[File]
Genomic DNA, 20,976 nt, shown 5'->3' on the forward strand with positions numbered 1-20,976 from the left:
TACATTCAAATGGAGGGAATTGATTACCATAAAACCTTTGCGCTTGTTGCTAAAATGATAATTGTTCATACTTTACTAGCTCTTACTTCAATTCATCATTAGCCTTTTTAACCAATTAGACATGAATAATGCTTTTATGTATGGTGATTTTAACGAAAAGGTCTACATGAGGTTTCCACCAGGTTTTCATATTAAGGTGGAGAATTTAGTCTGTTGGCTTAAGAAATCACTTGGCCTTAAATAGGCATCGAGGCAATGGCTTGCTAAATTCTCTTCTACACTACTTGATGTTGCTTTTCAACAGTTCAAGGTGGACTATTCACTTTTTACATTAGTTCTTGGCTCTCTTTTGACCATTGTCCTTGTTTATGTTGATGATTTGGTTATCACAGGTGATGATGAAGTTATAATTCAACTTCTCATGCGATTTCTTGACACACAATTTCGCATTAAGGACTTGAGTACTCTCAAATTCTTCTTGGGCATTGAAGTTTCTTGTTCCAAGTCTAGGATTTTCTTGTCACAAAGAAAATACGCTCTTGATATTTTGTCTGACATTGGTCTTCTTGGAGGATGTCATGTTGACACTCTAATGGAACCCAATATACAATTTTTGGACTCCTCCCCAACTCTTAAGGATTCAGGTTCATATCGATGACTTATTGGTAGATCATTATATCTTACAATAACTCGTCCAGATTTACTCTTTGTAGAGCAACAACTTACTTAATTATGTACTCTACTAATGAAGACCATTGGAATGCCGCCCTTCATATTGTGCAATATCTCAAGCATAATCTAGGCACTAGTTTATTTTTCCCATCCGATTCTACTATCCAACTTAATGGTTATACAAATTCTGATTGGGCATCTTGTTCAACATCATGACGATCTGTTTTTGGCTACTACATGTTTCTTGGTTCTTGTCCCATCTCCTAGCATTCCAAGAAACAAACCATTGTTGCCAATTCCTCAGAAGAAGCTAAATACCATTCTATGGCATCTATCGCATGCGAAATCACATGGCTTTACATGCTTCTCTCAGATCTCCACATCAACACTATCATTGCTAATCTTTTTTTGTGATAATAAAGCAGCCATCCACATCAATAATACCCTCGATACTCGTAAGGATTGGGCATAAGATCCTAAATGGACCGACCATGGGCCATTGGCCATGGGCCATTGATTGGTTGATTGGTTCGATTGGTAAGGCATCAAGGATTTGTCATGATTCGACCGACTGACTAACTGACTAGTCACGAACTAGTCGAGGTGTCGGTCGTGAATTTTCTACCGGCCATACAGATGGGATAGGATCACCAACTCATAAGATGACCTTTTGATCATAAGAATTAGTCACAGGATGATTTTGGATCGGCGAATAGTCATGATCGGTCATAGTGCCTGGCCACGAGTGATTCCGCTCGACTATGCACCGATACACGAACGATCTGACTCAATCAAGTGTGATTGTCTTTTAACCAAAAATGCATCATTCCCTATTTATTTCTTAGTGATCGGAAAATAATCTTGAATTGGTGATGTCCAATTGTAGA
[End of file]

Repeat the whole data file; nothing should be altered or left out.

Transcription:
Genomic DNA, 20,976 nt, shown 5'->3' on the forward strand with positions numbered 1-20,976 from the left:
TACATTCAAATGGAGGGAATTGATTACCATAAAACCTTTGCGCTTGTTGCTAAAATGATAATTGTTCATACTTTACTAGCTCTTACTTCAATTCATCATTAGCCTTTTTAACCAATTAGACATGAATAATGCTTTTATGTATGGTGATTTTAACGAAAAGGTCTACATGAGGTTTCCACCAGGTTTTCATATTAAGGTGGAGAATTTAGTCTGTTGGCTTAAGAAATCACTTGGCCTTAAATAGGCATCGAGGCAATGGCTTGCTAAATTCTCTTCTACACTACTTGATGTTGCTTTTCAACAGTTCAAGGTGGACTATTCACTTTTTACATTAGTTCTTGGCTCTCTTTTGACCATTGTCCTTGTTTATGTTGATGATTTGGTTATCACAGGTGATGATGAAGTTATAATTCAACTTCTCATGCGATTTCTTGACACACAATTTCGCATTAAGGACTTGAGTACTCTCAAATTCTTCTTGGGCATTGAAGTTTCTTGTTCCAAGTCTAGGATTTTCTTGTCACAAAGAAAATACGCTCTTGATATTTTGTCTGACATTGGTCTTCTTGGAGGATGTCATGTTGACACTCTAATGGAACCCAATATACAATTTTTGGACTCCTCCCCAACTCTTAAGGATTCAGGTTCATATCGATGACTTATTGGTAGATCATTATATCTTACAATAACTCGTCCAGATTTACTCTTTGTAGAGCAACAACTTACTTAATTATGTACTCTACTAATGAAGACCATTGGAATGCCGCCCTTCATATTGTGCAATATCTCAAGCATAATCTAGGCACTAGTTTATTTTTCCCATCCGATTCTACTATCCAACTTAATGGTTATACAAATTCTGATTGGGCATCTTGTTCAACATCATGACGATCTGTTTTTGGCTACTACATGTTTCTTGGTTCTTGTCCCATCTCCTAGCATTCCAAGAAACAAACCATTGTTGCCAATTCCTCAGAAGAAGCTAAATACCATTCTATGGCATCTATCGCATGCGAAATCACATGGCTTTACATGCTTCTCTCAGATCTCCACATCAACACTATCATTGCTAATCTTTTTTTGTGATAATAAAGCAGCCATCCACATCAATAATACCCTCGATACTCGTAAGGATTGGGCATAAGATCCTAAATGGACCGACCATGGGCCATTGGCCATGGGCCATTGATTGGTTGATTGGTTCGATTGGTAAGGCATCAAGGATTTGTCATGATTCGACCGACTGACTAACTGACTAGTCACGAACTAGTCGAGGTGTCGGTCGTGAATTTTCTACCGGCCATACAGATGGGATAGGATCACCAACTCATAAGATGACCTTTTGATCATAAGAATTAGTCACAGGATGATTTTGGATCGGCGAATAGTCATGATCGGTCATAGTGCCTGGCCACGAGTGATTCCGCTCGACTATGCACCGATACACGAACGATCTGACTCAATCAAGTGTGATTGTCTTTTAACCAAAAATGCATCATTCCCTATTTATTTCTTAGTGATCGGAAAATAATCTTGAATTGGTGATGTCCAATTGTAGA